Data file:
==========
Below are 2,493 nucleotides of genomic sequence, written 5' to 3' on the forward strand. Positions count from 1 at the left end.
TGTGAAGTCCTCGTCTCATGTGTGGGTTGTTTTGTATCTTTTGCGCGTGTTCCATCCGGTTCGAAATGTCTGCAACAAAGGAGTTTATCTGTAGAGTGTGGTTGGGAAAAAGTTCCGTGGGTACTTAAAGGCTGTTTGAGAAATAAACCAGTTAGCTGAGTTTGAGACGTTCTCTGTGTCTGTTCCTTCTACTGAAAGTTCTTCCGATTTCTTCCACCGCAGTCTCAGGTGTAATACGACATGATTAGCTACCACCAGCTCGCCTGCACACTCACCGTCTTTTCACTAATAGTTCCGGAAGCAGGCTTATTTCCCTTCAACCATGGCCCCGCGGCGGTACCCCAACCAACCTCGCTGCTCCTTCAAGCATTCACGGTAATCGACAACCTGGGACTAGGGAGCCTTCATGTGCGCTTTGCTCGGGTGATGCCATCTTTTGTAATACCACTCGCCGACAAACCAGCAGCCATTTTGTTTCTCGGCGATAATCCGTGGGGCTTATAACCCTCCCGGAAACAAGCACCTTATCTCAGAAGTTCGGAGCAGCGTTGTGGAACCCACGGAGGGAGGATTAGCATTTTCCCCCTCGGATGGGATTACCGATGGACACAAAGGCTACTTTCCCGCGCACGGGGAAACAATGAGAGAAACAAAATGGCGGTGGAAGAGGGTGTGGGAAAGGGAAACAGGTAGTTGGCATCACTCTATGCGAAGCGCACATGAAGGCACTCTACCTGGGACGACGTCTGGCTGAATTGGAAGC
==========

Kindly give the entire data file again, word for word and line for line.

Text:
Below are 2,493 nucleotides of genomic sequence, written 5' to 3' on the forward strand. Positions count from 1 at the left end.
TGTGAAGTCCTCGTCTCATGTGTGGGTTGTTTTGTATCTTTTGCGCGTGTTCCATCCGGTTCGAAATGTCTGCAACAAAGGAGTTTATCTGTAGAGTGTGGTTGGGAAAAAGTTCCGTGGGTACTTAAAGGCTGTTTGAGAAATAAACCAGTTAGCTGAGTTTGAGACGTTCTCTGTGTCTGTTCCTTCTACTGAAAGTTCTTCCGATTTCTTCCACCGCAGTCTCAGGTGTAATACGACATGATTAGCTACCACCAGCTCGCCTGCACACTCACCGTCTTTTCACTAATAGTTCCGGAAGCAGGCTTATTTCCCTTCAACCATGGCCCCGCGGCGGTACCCCAACCAACCTCGCTGCTCCTTCAAGCATTCACGGTAATCGACAACCTGGGACTAGGGAGCCTTCATGTGCGCTTTGCTCGGGTGATGCCATCTTTTGTAATACCACTCGCCGACAAACCAGCAGCCATTTTGTTTCTCGGCGATAATCCGTGGGGCTTATAACCCTCCCGGAAACAAGCACCTTATCTCAGAAGTTCGGAGCAGCGTTGTGGAACCCACGGAGGGAGGATTAGCATTTTCCCCCTCGGATGGGATTACCGATGGACACAAAGGCTACTTTCCCGCGCACGGGGAAACAATGAGAGAAACAAAATGGCGGTGGAAGAGGGTGTGGGAAAGGGAAACAGGTAGTTGGCATCACTCTATGCGAAGCGCACATGAAGGCACTCTACCTGGGACGACGTCTGGCTGAATTGGAAGC